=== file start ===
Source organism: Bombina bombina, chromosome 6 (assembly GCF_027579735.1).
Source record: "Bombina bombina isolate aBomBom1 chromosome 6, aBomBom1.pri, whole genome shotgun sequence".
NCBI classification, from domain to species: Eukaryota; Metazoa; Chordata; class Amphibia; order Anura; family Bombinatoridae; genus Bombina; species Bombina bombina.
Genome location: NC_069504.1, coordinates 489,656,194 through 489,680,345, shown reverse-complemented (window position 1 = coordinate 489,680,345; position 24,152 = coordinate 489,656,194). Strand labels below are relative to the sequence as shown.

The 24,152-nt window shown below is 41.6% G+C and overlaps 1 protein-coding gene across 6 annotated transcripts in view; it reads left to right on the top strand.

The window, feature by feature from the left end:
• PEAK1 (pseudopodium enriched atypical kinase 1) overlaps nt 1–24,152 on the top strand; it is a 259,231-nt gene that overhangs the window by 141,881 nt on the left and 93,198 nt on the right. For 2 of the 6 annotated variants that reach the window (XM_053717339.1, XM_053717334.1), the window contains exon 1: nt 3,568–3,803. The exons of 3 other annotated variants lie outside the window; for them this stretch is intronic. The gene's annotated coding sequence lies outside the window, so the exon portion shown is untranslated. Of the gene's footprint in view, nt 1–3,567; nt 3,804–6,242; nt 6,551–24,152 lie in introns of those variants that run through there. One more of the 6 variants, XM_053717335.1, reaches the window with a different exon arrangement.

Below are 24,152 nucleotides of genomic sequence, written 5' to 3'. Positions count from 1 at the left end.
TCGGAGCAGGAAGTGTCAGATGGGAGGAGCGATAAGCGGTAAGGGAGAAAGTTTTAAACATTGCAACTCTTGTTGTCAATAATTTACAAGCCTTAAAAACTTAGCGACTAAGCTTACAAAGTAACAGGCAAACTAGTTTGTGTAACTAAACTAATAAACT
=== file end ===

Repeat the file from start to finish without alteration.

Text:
Source organism: Bombina bombina, chromosome 6 (assembly GCF_027579735.1).
Source record: "Bombina bombina isolate aBomBom1 chromosome 6, aBomBom1.pri, whole genome shotgun sequence".
NCBI classification, from domain to species: Eukaryota; Metazoa; Chordata; class Amphibia; order Anura; family Bombinatoridae; genus Bombina; species Bombina bombina.
Genome location: NC_069504.1, coordinates 489,656,194 through 489,680,345, shown reverse-complemented (window position 1 = coordinate 489,680,345; position 24,152 = coordinate 489,656,194). Strand labels below are relative to the sequence as shown.

The 24,152-nt window shown below is 41.6% G+C and overlaps 1 protein-coding gene across 6 annotated transcripts in view; it reads left to right on the top strand.

The window, feature by feature from the left end:
• PEAK1 (pseudopodium enriched atypical kinase 1) overlaps nt 1–24,152 on the top strand; it is a 259,231-nt gene that overhangs the window by 141,881 nt on the left and 93,198 nt on the right. For 2 of the 6 annotated variants that reach the window (XM_053717339.1, XM_053717334.1), the window contains exon 1: nt 3,568–3,803. The exons of 3 other annotated variants lie outside the window; for them this stretch is intronic. The gene's annotated coding sequence lies outside the window, so the exon portion shown is untranslated. Of the gene's footprint in view, nt 1–3,567; nt 3,804–6,242; nt 6,551–24,152 lie in introns of those variants that run through there. One more of the 6 variants, XM_053717335.1, reaches the window with a different exon arrangement.

Below are 24,152 nucleotides of genomic sequence, written 5' to 3'. Positions count from 1 at the left end.
TCGGAGCAGGAAGTGTCAGATGGGAGGAGCGATAAGCGGTAAGGGAGAAAGTTTTAAACATTGCAACTCTTGTTGTCAATAATTTACAAGCCTTAAAAACTTAGCGACTAAGCTTACAAAGTAACAGGCAAACTAGTTTGTGTAACTAAACTAATAAACT